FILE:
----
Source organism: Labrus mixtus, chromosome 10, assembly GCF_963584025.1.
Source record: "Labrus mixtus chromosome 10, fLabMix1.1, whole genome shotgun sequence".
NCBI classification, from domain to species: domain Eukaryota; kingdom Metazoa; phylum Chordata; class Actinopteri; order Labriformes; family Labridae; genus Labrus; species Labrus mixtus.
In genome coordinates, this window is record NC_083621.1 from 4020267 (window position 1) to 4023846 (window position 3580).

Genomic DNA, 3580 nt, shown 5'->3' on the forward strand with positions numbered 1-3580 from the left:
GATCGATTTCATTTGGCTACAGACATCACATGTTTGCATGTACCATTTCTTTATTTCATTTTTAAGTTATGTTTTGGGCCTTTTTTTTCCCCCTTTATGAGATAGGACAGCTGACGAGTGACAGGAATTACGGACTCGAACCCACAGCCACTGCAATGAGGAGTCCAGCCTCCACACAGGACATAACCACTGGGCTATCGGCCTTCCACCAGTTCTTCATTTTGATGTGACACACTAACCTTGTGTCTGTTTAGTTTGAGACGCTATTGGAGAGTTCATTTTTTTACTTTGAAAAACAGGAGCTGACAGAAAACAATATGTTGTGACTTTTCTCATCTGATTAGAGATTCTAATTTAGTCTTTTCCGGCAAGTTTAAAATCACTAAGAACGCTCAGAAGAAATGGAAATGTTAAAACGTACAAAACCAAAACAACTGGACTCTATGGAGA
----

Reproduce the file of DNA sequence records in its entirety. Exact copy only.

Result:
Source organism: Labrus mixtus, chromosome 10, assembly GCF_963584025.1.
Source record: "Labrus mixtus chromosome 10, fLabMix1.1, whole genome shotgun sequence".
NCBI classification, from domain to species: domain Eukaryota; kingdom Metazoa; phylum Chordata; class Actinopteri; order Labriformes; family Labridae; genus Labrus; species Labrus mixtus.
In genome coordinates, this window is record NC_083621.1 from 4020267 (window position 1) to 4023846 (window position 3580).

Genomic DNA, 3580 nt, shown 5'->3' on the forward strand with positions numbered 1-3580 from the left:
GATCGATTTCATTTGGCTACAGACATCACATGTTTGCATGTACCATTTCTTTATTTCATTTTTAAGTTATGTTTTGGGCCTTTTTTTTCCCCCTTTATGAGATAGGACAGCTGACGAGTGACAGGAATTACGGACTCGAACCCACAGCCACTGCAATGAGGAGTCCAGCCTCCACACAGGACATAACCACTGGGCTATCGGCCTTCCACCAGTTCTTCATTTTGATGTGACACACTAACCTTGTGTCTGTTTAGTTTGAGACGCTATTGGAGAGTTCATTTTTTTACTTTGAAAAACAGGAGCTGACAGAAAACAATATGTTGTGACTTTTCTCATCTGATTAGAGATTCTAATTTAGTCTTTTCCGGCAAGTTTAAAATCACTAAGAACGCTCAGAAGAAATGGAAATGTTAAAACGTACAAAACCAAAACAACTGGACTCTATGGAGA